The association has proved profitable for all. Aside from Wally Gator, two other new shows already are in the works for local-station viewing: Lippy the Lion and Touché Turtle. And Huckleberry Hound and Yogi Bear are now being seen in 35 foreign countries dubbed (not by Daws) in French, Spanish, German, Portuguese and Japanese. Quick Draw, too, is seen in 14 countries.
And for Daws Butler? Over the years, he has lost his shyness—and gained a salary reportedly in the over $100,000 a year class.
As he explains his successful characterizations, “The quickest way to establish a voice is not to just think of how it’ll sound, but what personality it will convey. For Huckleberry, we wanted a comfortable voice. That’s why Joe and Bill sent for me. They remembered a voice I’d used some years before.
“I love what we finally settled on for Huck’s accent; it’s like music—just right for a character who’s interested in everything, a friendly, unsophisticated homespun character who sees no evil, hears no evil, and is always on the brink of disaster. Let someone try to murder Huck; he’ll just think ‘That fella’s got a right good sense of humor, I guess. Just hope nobody gets hurt.’
“For Huck, I use close to my own normal voice register, a middle baritone. For Hokey Wolf, on the same show, I switch to an upper baritone—a head tone for a fast-talking operator who dazzles you with his bridgework. Mr. Jinx, also on the same show, calls for my lowest register and not much push. This cat is pretty limited, reminiscent of the sort of actor who enrolls in a New York method school and comes out with the sweat shirt but no talent. And for Dixie, one of the ‘meece’ in the episode, I used my highest tenor—nasal, wistful, and innocent.”
Daws loves comedy, loves music, and often thinks out a characterization while listening to a Bach toccata or fugue. He has a warmth for every character, even for heavies, and as he thinks his lines it’s with—he says—a “smiling feeling.”
It tickles him that he’s helped contribute something to the relaxation of adults, and, even more, the relaxation of children, whom he feels have been short-changed on the entertainment front. Daws never plays down. He doesn’t have to. Hanna-Barbera cartoons are devised not for children but for people.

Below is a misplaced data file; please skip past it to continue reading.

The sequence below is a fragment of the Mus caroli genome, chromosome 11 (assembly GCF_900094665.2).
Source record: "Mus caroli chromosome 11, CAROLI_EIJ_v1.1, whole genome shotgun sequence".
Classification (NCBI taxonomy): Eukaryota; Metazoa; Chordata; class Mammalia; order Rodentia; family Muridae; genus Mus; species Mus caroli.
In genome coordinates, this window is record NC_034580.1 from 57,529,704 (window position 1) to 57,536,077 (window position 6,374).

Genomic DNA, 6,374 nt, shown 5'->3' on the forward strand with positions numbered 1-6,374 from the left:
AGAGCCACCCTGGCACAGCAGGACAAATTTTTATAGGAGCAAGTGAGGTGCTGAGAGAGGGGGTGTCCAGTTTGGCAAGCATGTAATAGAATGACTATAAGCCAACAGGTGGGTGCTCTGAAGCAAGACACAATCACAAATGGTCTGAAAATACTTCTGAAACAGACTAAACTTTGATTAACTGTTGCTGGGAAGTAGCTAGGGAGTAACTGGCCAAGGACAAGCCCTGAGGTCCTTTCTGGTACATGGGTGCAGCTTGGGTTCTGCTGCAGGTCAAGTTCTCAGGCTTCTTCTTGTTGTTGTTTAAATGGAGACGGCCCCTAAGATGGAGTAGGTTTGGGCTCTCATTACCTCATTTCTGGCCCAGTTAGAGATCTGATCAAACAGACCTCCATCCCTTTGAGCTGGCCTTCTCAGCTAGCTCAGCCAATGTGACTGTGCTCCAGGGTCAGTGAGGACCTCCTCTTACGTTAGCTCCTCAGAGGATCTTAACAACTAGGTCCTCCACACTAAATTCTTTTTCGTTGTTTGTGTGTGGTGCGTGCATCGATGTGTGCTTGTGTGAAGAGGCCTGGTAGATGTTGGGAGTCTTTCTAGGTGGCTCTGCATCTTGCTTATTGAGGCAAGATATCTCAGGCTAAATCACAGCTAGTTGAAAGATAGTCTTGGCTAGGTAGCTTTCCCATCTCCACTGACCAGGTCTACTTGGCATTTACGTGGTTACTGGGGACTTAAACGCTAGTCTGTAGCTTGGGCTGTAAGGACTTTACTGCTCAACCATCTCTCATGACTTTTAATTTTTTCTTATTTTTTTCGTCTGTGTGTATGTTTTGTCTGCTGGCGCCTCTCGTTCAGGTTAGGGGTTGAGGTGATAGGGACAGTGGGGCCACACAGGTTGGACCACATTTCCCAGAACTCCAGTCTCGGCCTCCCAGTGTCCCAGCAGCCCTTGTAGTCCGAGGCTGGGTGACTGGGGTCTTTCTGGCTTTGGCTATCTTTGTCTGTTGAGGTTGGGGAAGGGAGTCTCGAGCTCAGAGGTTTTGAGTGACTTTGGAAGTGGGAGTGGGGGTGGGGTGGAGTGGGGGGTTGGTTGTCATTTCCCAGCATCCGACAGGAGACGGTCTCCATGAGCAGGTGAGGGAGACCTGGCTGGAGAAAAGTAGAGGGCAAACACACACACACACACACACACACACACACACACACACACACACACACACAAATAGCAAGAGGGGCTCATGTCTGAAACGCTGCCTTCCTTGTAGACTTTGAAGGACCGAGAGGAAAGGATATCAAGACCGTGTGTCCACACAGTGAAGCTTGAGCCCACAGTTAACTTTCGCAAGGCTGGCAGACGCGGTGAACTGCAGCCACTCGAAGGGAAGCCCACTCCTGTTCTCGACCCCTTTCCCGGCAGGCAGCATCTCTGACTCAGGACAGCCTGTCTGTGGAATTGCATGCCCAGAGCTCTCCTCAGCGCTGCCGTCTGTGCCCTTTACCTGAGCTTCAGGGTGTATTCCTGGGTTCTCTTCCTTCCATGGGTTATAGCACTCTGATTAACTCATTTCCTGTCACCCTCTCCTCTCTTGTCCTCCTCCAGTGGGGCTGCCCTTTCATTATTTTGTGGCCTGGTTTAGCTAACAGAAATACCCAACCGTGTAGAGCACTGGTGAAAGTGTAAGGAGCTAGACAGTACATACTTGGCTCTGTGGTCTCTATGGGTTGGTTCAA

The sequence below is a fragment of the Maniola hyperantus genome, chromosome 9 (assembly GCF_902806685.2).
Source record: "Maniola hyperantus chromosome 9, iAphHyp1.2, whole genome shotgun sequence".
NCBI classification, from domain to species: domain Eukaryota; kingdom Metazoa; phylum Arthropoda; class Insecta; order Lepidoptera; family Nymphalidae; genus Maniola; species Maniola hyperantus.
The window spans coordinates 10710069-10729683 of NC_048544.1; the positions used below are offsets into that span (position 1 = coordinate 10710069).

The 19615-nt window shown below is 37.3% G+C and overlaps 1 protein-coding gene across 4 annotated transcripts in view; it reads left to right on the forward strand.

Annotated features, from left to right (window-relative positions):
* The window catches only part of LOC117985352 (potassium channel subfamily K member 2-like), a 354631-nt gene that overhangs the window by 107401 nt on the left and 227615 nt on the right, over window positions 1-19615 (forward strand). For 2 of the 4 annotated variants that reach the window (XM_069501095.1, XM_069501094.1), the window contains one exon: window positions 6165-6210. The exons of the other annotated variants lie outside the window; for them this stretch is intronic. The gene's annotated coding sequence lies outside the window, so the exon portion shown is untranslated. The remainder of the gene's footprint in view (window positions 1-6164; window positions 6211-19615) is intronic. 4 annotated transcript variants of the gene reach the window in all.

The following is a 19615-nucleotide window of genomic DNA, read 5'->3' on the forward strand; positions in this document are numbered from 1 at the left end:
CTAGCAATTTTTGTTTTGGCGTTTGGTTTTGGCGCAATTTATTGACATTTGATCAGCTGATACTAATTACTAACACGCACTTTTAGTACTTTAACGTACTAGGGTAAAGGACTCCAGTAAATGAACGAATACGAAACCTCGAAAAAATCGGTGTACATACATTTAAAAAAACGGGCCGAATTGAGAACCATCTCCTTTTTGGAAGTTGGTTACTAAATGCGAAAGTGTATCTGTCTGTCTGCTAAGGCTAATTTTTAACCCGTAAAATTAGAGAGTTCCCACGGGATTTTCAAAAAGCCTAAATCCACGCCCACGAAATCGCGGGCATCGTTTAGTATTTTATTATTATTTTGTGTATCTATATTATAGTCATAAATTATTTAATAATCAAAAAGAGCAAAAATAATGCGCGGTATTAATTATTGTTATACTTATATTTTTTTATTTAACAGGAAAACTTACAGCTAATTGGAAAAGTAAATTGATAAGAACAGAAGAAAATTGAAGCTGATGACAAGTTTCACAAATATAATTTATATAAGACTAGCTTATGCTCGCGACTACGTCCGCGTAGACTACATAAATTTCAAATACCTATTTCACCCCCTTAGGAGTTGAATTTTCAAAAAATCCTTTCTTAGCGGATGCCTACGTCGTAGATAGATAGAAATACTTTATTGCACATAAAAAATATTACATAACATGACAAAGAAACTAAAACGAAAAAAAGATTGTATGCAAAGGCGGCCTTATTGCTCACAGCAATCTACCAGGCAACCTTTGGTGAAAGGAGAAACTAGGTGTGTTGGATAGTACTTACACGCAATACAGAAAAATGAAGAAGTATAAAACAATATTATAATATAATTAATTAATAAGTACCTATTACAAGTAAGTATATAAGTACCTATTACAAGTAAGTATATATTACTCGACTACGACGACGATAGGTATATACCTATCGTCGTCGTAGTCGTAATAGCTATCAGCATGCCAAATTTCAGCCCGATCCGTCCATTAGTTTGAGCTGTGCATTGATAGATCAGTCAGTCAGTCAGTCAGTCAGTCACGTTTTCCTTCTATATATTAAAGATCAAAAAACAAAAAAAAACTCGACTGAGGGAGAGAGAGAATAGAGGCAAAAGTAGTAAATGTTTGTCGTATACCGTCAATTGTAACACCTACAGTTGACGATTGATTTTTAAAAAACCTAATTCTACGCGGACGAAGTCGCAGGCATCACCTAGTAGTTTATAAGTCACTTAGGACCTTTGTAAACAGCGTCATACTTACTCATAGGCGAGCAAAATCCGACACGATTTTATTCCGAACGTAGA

As Butler puts it, “We can’t stand intelligence not living up to its responsibility.”
With additional new characters added to his repertoire this fall, Daws will be living up to his responsibility. And he’ll always be looking for the switch. Like Snagglepuss, he begs to differ; he’s a differ-begger.
Daws Butler hopes to spend the rest of his life being heard and not seen.
It’s a little sad reading this story to realise that Daws’ starring days, at least when it came to new roles, were in the past. Hanna-Barbera was about to change the face of Saturday morning TV with series after series of first-run, made-for-kids cartoons. Daws Butler didn’t star as Secret Squirrel or Atom Ant. Or even Squiddly Diddley. Or in the super hero/futuristic shows that came along a few years later. Nor he was a lead in Scooby Doo, the studio’s next monster hit. Other than borrowing from himself to play the Funky Phantom, Daws had to be content with revivals of his old characters in reconfigured new series.
One of the things you’ll come away with reading this article is that Daws Butler was a genuine, friendly, unassuming man. And that’s the impression I get from anybody who knew him. He was generous and helpful. He was a true friend. And through his cartoons and other voice work, I’d like to think that part of him is still with us today.